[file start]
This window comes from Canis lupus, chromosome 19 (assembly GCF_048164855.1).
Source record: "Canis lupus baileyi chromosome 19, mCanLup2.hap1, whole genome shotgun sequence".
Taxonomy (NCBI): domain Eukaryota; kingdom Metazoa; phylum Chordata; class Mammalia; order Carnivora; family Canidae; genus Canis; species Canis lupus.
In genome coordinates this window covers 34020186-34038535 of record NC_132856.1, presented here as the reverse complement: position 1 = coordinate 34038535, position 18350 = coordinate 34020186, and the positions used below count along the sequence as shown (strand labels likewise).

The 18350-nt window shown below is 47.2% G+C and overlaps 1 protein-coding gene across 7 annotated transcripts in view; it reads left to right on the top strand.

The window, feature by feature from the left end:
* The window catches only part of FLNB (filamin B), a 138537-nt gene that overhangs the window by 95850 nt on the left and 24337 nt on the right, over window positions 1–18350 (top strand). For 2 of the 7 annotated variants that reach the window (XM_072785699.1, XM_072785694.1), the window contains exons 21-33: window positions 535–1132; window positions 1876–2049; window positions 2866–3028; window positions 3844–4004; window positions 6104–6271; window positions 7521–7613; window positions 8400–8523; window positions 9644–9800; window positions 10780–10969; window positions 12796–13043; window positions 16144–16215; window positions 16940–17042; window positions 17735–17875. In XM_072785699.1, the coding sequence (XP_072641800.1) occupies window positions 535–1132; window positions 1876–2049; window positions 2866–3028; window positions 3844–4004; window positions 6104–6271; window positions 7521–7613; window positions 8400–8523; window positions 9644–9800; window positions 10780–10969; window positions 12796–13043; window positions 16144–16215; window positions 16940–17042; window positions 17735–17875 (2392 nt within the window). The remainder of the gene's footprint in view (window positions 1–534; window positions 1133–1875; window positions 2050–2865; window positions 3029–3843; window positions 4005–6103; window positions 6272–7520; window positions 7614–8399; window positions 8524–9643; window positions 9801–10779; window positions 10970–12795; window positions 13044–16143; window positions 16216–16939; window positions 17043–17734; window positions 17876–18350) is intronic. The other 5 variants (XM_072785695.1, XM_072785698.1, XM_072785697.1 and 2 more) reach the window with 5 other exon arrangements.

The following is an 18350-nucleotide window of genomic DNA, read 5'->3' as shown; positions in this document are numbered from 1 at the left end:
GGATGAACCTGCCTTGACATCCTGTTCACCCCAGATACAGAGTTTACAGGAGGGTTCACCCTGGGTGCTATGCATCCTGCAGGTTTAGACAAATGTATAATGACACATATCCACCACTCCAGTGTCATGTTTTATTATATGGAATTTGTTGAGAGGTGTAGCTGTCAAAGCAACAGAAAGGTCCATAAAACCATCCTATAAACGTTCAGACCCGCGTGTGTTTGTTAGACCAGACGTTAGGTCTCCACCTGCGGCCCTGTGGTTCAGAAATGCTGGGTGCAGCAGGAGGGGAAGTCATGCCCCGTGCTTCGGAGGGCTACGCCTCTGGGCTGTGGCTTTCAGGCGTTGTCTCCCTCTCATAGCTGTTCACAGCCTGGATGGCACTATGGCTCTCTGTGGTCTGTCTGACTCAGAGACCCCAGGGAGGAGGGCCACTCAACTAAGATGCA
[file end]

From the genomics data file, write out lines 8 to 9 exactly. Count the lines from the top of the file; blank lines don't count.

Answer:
The following is an 18350-nucleotide window of genomic DNA, read 5'->3' as shown; positions in this document are numbered from 1 at the left end:
GGATGAACCTGCCTTGACATCCTGTTCACCCCAGATACAGAGTTTACAGGAGGGTTCACCCTGGGTGCTATGCATCCTGCAGGTTTAGACAAATGTATAATGACACATATCCACCACTCCAGTGTCATGTTTTATTATATGGAATTTGTTGAGAGGTGTAGCTGTCAAAGCAACAGAAAGGTCCATAAAACCATCCTATAAACGTTCAGACCCGCGTGTGTTTGTTAGACCAGACGTTAGGTCTCCACCTGCGGCCCTGTGGTTCAGAAATGCTGGGTGCAGCAGGAGGGGAAGTCATGCCCCGTGCTTCGGAGGGCTACGCCTCTGGGCTGTGGCTTTCAGGCGTTGTCTCCCTCTCATAGCTGTTCACAGCCTGGATGGCACTATGGCTCTCTGTGGTCTGTCTGACTCAGAGACCCCAGGGAGGAGGGCCACTCAACTAAGATGCA